Dublin Ireland’s General Post Office

Why would anyone give a rip about visiting a post office if not to mail a letter or package? Generally I try to avoid visiting them as much as I do the Department of Motor Vehicles.  However, in this case Dublin’s famous General Post Office, or GPO, played a huge part in the Easter Rebellion and is therefor a historic landmark. In 1916 rebels holed up on the Georgian GPO with adversaries posted across the street and down O’Connell street for days.  The building was all but destroyed during the rising and later restored with the granite façade remaining original.  Bullet holes still adorn the iconic columns of the GPO as do nearby sculptures.  These bullet holes, as well as many other such historic ideals in Dublin are kept as a reminder rather than repaired.  The building is iconic and important for the Irish Republic and Dublin representing a major historical event and Irish nationalism.  Within the post office, and on display in the front window, is a statue of Cuchilainn sculpted as a reminder of the rebellion.

Can anyone think of other seemingly inconsequential structures made important due to historical events that took place nearby or on site?






Look closely at her elbow and you will see a bullet hole

To read more about my most recent trip to Ireland I welcome you to click here…

13 thoughts on “Dublin Ireland’s General Post Office

  1. La préfecture de police on the Ile de la Cité. Equivalent to NY’#1 Police Plaza I guess. That was the site of some of the fiercest battles during the Liberation of Paris, in August 44. The French police had taken arms with the Resistance against the Nazis and barricaded inside the building. There are many bullet holes still. A reminder of bravery. 🙂

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    • I imagine there are many places like this. I love the idea of leaving reminders of history around. I recall seeing a bombed out Gothic church in Hamburg once that someone told me was left as a reminder. I don’t actually know that was true but then again it was still there from the war so who am I to question.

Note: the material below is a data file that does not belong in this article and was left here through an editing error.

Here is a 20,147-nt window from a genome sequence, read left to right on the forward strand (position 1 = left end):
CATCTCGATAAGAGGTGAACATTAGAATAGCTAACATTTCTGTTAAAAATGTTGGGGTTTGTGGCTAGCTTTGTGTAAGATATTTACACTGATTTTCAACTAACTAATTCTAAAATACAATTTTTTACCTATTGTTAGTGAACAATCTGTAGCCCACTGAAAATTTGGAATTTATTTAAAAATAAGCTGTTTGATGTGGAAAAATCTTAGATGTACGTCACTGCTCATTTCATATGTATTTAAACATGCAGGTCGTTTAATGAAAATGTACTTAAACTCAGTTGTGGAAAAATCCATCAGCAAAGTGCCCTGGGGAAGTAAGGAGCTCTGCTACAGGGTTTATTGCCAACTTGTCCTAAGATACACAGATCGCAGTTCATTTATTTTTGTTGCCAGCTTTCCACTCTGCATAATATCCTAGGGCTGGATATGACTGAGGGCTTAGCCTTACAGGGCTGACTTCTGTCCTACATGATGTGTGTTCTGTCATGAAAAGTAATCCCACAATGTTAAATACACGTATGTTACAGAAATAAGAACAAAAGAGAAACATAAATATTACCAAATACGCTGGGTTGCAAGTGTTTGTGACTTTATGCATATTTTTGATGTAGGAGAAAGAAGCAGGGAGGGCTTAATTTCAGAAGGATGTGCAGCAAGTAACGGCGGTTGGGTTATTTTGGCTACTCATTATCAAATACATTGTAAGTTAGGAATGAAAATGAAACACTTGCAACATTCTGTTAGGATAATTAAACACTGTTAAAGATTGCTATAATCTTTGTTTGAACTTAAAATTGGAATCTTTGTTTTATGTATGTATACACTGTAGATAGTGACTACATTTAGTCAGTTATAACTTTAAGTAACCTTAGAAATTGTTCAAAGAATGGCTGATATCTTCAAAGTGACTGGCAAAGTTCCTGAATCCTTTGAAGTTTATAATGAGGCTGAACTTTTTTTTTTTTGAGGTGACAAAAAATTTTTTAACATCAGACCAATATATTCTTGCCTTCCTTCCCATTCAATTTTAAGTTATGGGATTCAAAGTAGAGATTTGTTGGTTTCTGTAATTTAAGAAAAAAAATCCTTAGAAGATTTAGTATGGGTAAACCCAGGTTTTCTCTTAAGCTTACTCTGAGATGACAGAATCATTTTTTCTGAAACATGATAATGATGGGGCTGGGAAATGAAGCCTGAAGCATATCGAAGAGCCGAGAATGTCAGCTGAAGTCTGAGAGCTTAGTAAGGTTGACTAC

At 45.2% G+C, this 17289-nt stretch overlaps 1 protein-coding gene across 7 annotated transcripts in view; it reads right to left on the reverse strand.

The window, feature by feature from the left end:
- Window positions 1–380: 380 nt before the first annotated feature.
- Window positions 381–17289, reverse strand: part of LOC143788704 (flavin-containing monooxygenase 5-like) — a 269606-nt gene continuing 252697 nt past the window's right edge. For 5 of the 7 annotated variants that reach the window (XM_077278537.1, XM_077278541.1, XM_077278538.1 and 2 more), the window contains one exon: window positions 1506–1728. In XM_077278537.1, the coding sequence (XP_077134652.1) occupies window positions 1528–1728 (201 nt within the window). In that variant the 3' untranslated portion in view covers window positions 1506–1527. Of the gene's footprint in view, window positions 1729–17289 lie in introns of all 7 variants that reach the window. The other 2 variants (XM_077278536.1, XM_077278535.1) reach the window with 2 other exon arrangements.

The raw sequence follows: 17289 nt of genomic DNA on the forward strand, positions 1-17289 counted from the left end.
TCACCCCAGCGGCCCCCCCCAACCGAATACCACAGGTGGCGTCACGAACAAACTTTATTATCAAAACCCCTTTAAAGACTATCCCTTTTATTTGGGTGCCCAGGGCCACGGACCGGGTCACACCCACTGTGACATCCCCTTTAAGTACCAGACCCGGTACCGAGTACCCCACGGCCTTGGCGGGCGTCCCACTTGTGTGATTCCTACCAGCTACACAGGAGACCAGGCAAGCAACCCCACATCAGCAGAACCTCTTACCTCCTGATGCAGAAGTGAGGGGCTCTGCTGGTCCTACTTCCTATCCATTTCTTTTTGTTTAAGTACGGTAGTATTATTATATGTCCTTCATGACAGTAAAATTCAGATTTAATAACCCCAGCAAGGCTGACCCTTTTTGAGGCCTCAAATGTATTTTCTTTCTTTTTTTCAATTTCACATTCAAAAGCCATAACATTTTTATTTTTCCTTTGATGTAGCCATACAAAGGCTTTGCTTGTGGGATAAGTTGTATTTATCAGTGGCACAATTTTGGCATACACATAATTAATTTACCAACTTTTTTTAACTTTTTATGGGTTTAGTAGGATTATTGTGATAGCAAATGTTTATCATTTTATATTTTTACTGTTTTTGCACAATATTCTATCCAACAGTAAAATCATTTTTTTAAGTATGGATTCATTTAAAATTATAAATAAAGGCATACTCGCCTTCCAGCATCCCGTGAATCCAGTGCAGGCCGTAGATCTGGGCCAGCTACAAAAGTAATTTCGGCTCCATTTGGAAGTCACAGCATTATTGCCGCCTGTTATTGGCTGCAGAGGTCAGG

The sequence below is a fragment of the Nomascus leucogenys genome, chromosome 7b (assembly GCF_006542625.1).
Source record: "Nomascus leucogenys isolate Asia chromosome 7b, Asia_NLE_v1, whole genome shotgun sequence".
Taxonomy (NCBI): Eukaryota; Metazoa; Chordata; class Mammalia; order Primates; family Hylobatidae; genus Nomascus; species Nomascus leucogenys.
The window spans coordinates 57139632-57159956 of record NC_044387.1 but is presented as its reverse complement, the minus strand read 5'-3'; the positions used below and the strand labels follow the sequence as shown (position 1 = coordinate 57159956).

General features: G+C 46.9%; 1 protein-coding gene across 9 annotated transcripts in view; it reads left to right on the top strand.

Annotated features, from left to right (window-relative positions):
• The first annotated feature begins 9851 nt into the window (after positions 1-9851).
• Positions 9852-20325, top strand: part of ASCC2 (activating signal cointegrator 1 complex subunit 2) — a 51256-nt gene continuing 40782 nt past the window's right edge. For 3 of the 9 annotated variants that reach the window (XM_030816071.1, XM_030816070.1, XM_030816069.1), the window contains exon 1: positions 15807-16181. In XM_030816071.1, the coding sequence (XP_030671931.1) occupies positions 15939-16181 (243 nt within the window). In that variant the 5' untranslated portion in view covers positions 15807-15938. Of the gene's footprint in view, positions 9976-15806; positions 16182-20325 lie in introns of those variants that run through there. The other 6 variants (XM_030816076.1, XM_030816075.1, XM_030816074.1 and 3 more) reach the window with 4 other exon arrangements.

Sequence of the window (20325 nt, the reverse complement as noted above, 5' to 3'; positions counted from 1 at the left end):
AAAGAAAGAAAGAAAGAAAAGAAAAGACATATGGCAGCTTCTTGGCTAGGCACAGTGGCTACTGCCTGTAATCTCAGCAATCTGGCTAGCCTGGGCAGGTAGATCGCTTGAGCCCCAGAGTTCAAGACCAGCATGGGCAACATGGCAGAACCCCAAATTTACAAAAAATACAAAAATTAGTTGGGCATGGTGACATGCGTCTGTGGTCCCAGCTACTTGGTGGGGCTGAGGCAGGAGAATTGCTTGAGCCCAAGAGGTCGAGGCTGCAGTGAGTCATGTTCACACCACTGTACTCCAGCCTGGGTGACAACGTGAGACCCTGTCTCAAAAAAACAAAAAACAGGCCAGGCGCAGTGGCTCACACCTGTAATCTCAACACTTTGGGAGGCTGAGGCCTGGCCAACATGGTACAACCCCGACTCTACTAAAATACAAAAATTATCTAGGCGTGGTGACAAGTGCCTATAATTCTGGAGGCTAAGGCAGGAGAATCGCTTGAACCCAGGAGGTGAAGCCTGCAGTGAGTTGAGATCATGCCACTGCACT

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      • I didn’t know about Hamburg, but I’ve seen one in Berlin, a charred tower was all that remained. Berlin was in ruins. (My mother went there in ’45). The Germans wanted to tear the remains down and the Allies said: “No, no. It stays, so that you will forever remember”…
        (Kaiser Wilhelm Memorial church)
        And as reminders of the war, when you walk in Paris, and know what to look for, there are hundreds of plaques named for those who fell for the liberation of Paris. Very… “poignant”.


          • There is an open-air monument in Berlin with stand-up cubes in memory of the “Holocaust”. Quite impressive. There is also a Hannah Arendt Strasse, which is good (One of my favourite philosophers). I like Berlin, but the city puts me ill at ease, many a street name is the memory of some atrocity. My mother went there at the end of the war. She said id smelled of death. 😦

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          • That makes perfect sense to me. Hard not to think about it. I feel the same way about the World Trade Center site. They have built a glorious monument and new buildings and whatnot. But, there is no un-seeing or un-feeling what happened there. I suppose though, even if it makes us unsettled, it will always remind us of what happened and hopefully prevent it from happening again. Having said that it sure seems like a lot of history is repeating itself again these days…

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  2. I think I would have to nominate the French village of Oradour-sur-Glane. Destroyed during the War and the scene of an unnecessary massacre it was never rebuilt and is maintained as a permanent memorial and museum.
    My second nomination would be the Anne Frank house in Amsterdam.

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